Fall 2014 Newsletter | Biology | Marquette University

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KERRY McDonald, PH.D.

Marquette University, Ph.D. 1992

Dr. Kerry McDonald
Dr. Kerry S. McDonald and Dr. Michael D. Delp (currently Dean & Professor, College of Human Sciences, Florida State University) work on quantifying skeletal muscle blood flow during exercise after hindlimb unloading in the laboratory of Dr. Robert H. Fitts in 1989.

In 1987, Dr. Kerry S. McDonald had to make a decision between football and science.  Kerry had completed 4 years of NAIA football where he was named to the 1985 & 1986 NAIA Academic All-America team and had received a B.A. degree in Biology; the choice was to start a career in football coaching or as a scientist.  He took a compromise and matriculated into the Department of Biology at Marquette University to work with Dr. Robert H. Fitts to study exercise physiology.  Soon after Dr. McDonald joined the MU Biology Department his “love affair” with muscle biology started.  In Dr. Fitts laboratory, Dr. McDonald studied how atrophy affected skeletal muscle blood flow and muscle fiber function.  Associated with these studies were assays to measure the power generating capacity of skeletal muscle fibers, a research area still addressed in Dr. McDonald’s laboratory.

 

Dr. McDonald

Dr. Kerry McDonald visiting with Dr. Robert H. Fitts at the 2000 Biophysical Society Meeting in New Orleans, LA.

After receiving a Ph.D. degree in Biology in 1992, Dr. McDonald took a post-doctoral position with Dr. Richard L. Moss in the Physiology Department at the University of Wisconsin-Madison.  From 1992-1997 Dr. McDonald undertook a series of studies that help define the length dependence of force activation in cardiac muscle cells.  This work resulted in 10 publications, some of which have been cited over 100 times.

 

In 1997, Dr. McDonald joined the faculty at the University of Missouri, Department of Physiology and his research focused on factors that regulate the power generating capacity in cardiac

myocytes.  He has retained an NIH R01 grant examining these properties for nearly 20 years and several of his findings (including those related to the steps in the cross-bridge cycle that limit power output and how covalent modulation of myofibrillar proteins controls power) have helped drive the field toward new targets for small molecule therapy to treat heart failure patients.

 

Dr. Kerry McDonald

Members of Dr. Kerry McDonald laboratory in 2003; Dr. F. Steven Korte, Product Specialist W.L. Gore & Associates, Inc. in Phoenix, AZ; Dr. Martin K Childers, Professor Rehabilitative Medicine University of Washington; Luciana Armilio, Pharmacist in Wichita, KS; Dr. Aaron C. Hinken, Scientist, Five Prime Therapeutics in San Francisco, CA, Dr. Darla Tharp, Research Scientist, University of Missouri, College of Veterinary Medicine,  Department of Biomedical Sciences; Sean Doke, Optics Product Line Manager at MidwayUSA in Columbia, MO; Dr. Todd J. Herron, Assistant Research Professor, University of Michigan, Department of Molecular & Integrative Physiology, Center for Arrhythmia Research.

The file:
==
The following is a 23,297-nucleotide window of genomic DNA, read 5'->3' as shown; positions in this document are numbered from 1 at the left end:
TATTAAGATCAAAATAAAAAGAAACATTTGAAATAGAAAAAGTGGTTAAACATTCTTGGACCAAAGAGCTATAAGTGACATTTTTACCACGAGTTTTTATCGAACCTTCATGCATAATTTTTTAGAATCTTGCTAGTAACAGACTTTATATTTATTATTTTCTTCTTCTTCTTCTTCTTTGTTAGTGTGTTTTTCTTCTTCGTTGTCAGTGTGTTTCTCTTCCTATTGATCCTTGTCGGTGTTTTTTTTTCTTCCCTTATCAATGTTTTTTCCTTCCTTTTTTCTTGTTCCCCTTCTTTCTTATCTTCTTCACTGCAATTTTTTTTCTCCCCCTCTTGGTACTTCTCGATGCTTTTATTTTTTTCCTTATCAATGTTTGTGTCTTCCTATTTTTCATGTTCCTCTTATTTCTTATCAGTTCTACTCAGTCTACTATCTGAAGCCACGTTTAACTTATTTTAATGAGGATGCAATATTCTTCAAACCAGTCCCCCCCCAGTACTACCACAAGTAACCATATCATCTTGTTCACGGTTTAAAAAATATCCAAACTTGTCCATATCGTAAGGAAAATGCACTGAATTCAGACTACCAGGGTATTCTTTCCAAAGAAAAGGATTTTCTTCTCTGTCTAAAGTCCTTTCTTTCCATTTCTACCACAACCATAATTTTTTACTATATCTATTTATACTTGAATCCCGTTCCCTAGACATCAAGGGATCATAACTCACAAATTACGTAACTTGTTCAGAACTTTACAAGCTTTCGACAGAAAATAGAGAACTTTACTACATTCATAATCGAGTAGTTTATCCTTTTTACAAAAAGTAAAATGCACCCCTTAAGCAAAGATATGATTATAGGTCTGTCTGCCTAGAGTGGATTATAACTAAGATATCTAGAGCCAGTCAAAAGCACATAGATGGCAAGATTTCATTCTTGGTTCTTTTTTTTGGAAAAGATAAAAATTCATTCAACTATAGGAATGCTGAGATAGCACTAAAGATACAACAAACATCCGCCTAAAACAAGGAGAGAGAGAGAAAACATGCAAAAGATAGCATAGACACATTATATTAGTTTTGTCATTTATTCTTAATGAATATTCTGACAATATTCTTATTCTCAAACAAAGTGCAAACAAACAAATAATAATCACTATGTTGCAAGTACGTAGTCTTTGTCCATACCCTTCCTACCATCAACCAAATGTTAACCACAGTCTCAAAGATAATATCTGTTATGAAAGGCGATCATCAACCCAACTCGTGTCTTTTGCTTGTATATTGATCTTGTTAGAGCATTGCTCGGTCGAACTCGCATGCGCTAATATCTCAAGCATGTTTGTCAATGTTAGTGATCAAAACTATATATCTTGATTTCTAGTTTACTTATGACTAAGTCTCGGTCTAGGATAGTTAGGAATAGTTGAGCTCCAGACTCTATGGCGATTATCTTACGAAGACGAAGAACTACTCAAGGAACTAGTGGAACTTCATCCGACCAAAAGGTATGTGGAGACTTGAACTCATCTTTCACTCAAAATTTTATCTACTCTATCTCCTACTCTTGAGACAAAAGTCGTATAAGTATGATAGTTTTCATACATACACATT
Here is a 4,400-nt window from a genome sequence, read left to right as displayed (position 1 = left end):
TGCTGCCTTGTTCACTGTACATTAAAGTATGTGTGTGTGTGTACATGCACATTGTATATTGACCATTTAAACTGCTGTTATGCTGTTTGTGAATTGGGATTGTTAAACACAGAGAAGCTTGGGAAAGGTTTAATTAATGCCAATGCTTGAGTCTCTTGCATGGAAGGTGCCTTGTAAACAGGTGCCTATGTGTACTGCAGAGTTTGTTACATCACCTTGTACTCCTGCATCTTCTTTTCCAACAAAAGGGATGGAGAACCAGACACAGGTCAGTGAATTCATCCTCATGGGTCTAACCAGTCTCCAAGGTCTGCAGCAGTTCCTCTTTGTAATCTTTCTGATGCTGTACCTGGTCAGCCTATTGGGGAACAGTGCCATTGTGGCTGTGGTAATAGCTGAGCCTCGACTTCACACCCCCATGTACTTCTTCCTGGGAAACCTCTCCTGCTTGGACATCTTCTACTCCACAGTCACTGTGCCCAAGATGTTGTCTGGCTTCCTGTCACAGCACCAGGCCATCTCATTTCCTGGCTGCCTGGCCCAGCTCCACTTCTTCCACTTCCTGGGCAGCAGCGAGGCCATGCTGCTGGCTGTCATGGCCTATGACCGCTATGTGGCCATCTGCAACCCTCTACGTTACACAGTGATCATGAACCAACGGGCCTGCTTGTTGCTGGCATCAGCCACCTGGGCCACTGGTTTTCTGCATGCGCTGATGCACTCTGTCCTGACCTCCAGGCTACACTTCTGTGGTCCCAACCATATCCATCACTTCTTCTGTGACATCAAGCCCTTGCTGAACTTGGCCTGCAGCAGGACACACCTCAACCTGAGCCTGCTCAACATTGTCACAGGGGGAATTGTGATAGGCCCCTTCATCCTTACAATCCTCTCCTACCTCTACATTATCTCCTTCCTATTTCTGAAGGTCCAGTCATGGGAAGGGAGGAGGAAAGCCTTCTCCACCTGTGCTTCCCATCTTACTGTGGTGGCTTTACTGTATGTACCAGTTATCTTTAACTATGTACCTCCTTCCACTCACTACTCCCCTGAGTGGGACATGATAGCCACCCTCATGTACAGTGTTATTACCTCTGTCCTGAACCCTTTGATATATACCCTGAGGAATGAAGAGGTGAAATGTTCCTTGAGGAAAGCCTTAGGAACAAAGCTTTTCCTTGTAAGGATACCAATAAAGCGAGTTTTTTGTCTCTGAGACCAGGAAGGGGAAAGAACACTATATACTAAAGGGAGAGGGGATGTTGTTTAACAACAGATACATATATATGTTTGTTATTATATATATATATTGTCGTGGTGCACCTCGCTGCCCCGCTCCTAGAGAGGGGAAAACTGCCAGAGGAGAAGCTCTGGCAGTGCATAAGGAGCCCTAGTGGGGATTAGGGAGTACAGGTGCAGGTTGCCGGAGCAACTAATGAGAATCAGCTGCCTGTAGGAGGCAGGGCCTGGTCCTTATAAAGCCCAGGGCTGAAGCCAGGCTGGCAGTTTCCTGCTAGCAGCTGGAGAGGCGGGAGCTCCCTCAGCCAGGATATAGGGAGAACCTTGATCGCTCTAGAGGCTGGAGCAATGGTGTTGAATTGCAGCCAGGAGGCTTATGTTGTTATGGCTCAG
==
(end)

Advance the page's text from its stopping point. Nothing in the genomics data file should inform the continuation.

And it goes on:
Dr. McDonald is currently a Professor at in the Department of Medical Pharmacology and Physiology at the University of Missouri and has trained several graduate students that work in both academia and industry.  He served on the esteemed National Institutes of Health Cardiac, Contractility, Hypertrophy, and Failure study section from 2007-2014 and is currently leading a group of cardiac muscle biologists in a series of studies defining how cardiac myocyte function is altered during the progression of hypertensive and familial induced cardiac failure.

 

Dr. McDonald resides in Columbia, MO with his wife (Rosalie).  They have three children Colin, a medical student at the University of Missouri, School of Medicine; Kory, a junior at Columbia College where he plays soccer; and Kelly, a junior at Rock Bridge High School.  While Dr. McDonald choose a career in science over coaching he was still able to coach his children in youth soccer, basketball, baseball, and softball for nearly 15 years; but he still awaits calling his first play in football game from the coaching sidelines; but that will have to wait until a few more questions are answered about how healthy striated muscle generates power and how this process is altered in disease states.

 

 

 

 

 

 

 

Dr. McDonald Research
Dr. McDonald’s laboratory integrates an array of techniques to study heart function in health and disease at the organism, organ, single cell, and protein level.



 

 

 

 

 


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